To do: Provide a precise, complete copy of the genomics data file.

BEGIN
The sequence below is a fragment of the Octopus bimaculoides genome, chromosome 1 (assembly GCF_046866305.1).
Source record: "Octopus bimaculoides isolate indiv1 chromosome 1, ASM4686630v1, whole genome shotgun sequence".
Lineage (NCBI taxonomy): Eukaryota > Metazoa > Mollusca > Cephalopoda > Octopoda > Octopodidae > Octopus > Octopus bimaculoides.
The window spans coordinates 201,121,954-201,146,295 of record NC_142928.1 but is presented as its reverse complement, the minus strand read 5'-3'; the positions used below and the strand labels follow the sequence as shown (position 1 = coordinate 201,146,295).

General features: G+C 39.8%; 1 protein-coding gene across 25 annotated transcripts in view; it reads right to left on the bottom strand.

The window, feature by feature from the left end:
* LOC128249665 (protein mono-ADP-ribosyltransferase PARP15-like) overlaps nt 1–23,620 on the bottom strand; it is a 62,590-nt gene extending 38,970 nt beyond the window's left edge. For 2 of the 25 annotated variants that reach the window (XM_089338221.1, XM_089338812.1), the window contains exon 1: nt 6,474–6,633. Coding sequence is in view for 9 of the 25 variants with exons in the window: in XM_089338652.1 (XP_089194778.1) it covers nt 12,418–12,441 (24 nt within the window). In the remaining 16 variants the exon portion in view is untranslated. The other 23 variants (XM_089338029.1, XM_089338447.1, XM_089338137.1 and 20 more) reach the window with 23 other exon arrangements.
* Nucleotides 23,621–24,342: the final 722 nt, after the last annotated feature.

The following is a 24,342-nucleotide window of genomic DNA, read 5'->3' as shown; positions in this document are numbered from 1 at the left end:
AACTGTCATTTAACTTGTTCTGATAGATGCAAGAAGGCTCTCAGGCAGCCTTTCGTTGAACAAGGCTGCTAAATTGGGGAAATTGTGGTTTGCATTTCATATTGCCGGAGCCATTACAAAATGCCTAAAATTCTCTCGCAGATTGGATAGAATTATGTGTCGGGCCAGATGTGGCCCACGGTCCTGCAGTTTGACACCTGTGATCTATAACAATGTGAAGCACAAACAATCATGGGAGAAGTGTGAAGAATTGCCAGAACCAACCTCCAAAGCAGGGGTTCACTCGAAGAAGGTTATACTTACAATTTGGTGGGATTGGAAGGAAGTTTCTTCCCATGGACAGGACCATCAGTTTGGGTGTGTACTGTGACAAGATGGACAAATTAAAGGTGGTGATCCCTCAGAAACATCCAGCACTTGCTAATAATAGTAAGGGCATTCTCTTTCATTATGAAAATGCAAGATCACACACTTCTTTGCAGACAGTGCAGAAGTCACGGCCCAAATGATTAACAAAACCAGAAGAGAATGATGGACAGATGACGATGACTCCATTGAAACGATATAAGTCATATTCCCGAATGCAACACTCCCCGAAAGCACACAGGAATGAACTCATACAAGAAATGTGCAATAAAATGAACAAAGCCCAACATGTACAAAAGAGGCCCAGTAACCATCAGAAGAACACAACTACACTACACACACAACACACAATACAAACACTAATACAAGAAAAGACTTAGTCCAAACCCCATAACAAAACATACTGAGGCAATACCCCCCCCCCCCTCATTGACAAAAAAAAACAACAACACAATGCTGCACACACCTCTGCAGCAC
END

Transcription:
The sequence below is a fragment of the Octopus bimaculoides genome, chromosome 1 (assembly GCF_046866305.1).
Source record: "Octopus bimaculoides isolate indiv1 chromosome 1, ASM4686630v1, whole genome shotgun sequence".
Lineage (NCBI taxonomy): Eukaryota > Metazoa > Mollusca > Cephalopoda > Octopoda > Octopodidae > Octopus > Octopus bimaculoides.
The window spans coordinates 201,121,954-201,146,295 of record NC_142928.1 but is presented as its reverse complement, the minus strand read 5'-3'; the positions used below and the strand labels follow the sequence as shown (position 1 = coordinate 201,146,295).

General features: G+C 39.8%; 1 protein-coding gene across 25 annotated transcripts in view; it reads right to left on the bottom strand.

The window, feature by feature from the left end:
* LOC128249665 (protein mono-ADP-ribosyltransferase PARP15-like) overlaps nt 1–23,620 on the bottom strand; it is a 62,590-nt gene extending 38,970 nt beyond the window's left edge. For 2 of the 25 annotated variants that reach the window (XM_089338221.1, XM_089338812.1), the window contains exon 1: nt 6,474–6,633. Coding sequence is in view for 9 of the 25 variants with exons in the window: in XM_089338652.1 (XP_089194778.1) it covers nt 12,418–12,441 (24 nt within the window). In the remaining 16 variants the exon portion in view is untranslated. The other 23 variants (XM_089338029.1, XM_089338447.1, XM_089338137.1 and 20 more) reach the window with 23 other exon arrangements.
* Nucleotides 23,621–24,342: the final 722 nt, after the last annotated feature.

The following is a 24,342-nucleotide window of genomic DNA, read 5'->3' as shown; positions in this document are numbered from 1 at the left end:
AACTGTCATTTAACTTGTTCTGATAGATGCAAGAAGGCTCTCAGGCAGCCTTTCGTTGAACAAGGCTGCTAAATTGGGGAAATTGTGGTTTGCATTTCATATTGCCGGAGCCATTACAAAATGCCTAAAATTCTCTCGCAGATTGGATAGAATTATGTGTCGGGCCAGATGTGGCCCACGGTCCTGCAGTTTGACACCTGTGATCTATAACAATGTGAAGCACAAACAATCATGGGAGAAGTGTGAAGAATTGCCAGAACCAACCTCCAAAGCAGGGGTTCACTCGAAGAAGGTTATACTTACAATTTGGTGGGATTGGAAGGAAGTTTCTTCCCATGGACAGGACCATCAGTTTGGGTGTGTACTGTGACAAGATGGACAAATTAAAGGTGGTGATCCCTCAGAAACATCCAGCACTTGCTAATAATAGTAAGGGCATTCTCTTTCATTATGAAAATGCAAGATCACACACTTCTTTGCAGACAGTGCAGAAGTCACGGCCCAAATGATTAACAAAACCAGAAGAGAATGATGGACAGATGACGATGACTCCATTGAAACGATATAAGTCATATTCCCGAATGCAACACTCCCCGAAAGCACACAGGAATGAACTCATACAAGAAATGTGCAATAAAATGAACAAAGCCCAACATGTACAAAAGAGGCCCAGTAACCATCAGAAGAACACAACTACACTACACACACAACACACAATACAAACACTAATACAAGAAAAGACTTAGTCCAAACCCCATAACAAAACATACTGAGGCAATACCCCCCCCCCCCTCATTGACAAAAAAAAACAACAACACAATGCTGCACACACCTCTGCAGCAC